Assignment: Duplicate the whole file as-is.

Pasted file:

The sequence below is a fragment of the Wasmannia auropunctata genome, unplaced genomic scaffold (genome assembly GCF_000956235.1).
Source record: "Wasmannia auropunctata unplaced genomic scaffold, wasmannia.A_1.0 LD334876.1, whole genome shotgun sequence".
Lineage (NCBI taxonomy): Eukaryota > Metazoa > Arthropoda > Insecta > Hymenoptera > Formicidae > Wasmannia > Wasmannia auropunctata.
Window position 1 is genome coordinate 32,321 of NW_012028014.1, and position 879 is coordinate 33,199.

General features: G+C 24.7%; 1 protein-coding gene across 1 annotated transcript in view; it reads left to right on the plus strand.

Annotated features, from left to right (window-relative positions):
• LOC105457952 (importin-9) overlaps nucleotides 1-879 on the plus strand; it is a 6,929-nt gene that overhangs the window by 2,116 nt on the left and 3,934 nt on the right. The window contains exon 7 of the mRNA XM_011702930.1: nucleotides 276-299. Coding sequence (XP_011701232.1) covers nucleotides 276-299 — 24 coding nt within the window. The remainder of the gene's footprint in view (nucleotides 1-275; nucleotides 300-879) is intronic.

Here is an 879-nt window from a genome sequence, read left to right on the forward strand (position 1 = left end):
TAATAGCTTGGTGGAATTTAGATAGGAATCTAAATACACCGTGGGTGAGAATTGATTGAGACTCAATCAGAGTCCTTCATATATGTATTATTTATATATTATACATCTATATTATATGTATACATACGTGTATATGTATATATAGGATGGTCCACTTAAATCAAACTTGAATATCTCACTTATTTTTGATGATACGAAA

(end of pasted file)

The sequence below is a fragment of the Wasmannia auropunctata genome, unplaced genomic scaffold (genome assembly GCF_000956235.1).
Source record: "Wasmannia auropunctata unplaced genomic scaffold, wasmannia.A_1.0 LD334876.1, whole genome shotgun sequence".
Lineage (NCBI taxonomy): Eukaryota > Metazoa > Arthropoda > Insecta > Hymenoptera > Formicidae > Wasmannia > Wasmannia auropunctata.
Window position 1 is genome coordinate 32,321 of NW_012028014.1, and position 879 is coordinate 33,199.

General features: G+C 24.7%; 1 protein-coding gene across 1 annotated transcript in view; it reads left to right on the plus strand.

Annotated features, from left to right (window-relative positions):
• LOC105457952 (importin-9) overlaps nucleotides 1-879 on the plus strand; it is a 6,929-nt gene that overhangs the window by 2,116 nt on the left and 3,934 nt on the right. The window contains exon 7 of the mRNA XM_011702930.1: nucleotides 276-299. Coding sequence (XP_011701232.1) covers nucleotides 276-299 — 24 coding nt within the window. The remainder of the gene's footprint in view (nucleotides 1-275; nucleotides 300-879) is intronic.

Here is an 879-nt window from a genome sequence, read left to right on the forward strand (position 1 = left end):
TAATAGCTTGGTGGAATTTAGATAGGAATCTAAATACACCGTGGGTGAGAATTGATTGAGACTCAATCAGAGTCCTTCATATATGTATTATTTATATATTATACATCTATATTATATGTATACATACGTGTATATGTATATATAGGATGGTCCACTTAAATCAAACTTGAATATCTCACTTATTTTTGATGATACGAAA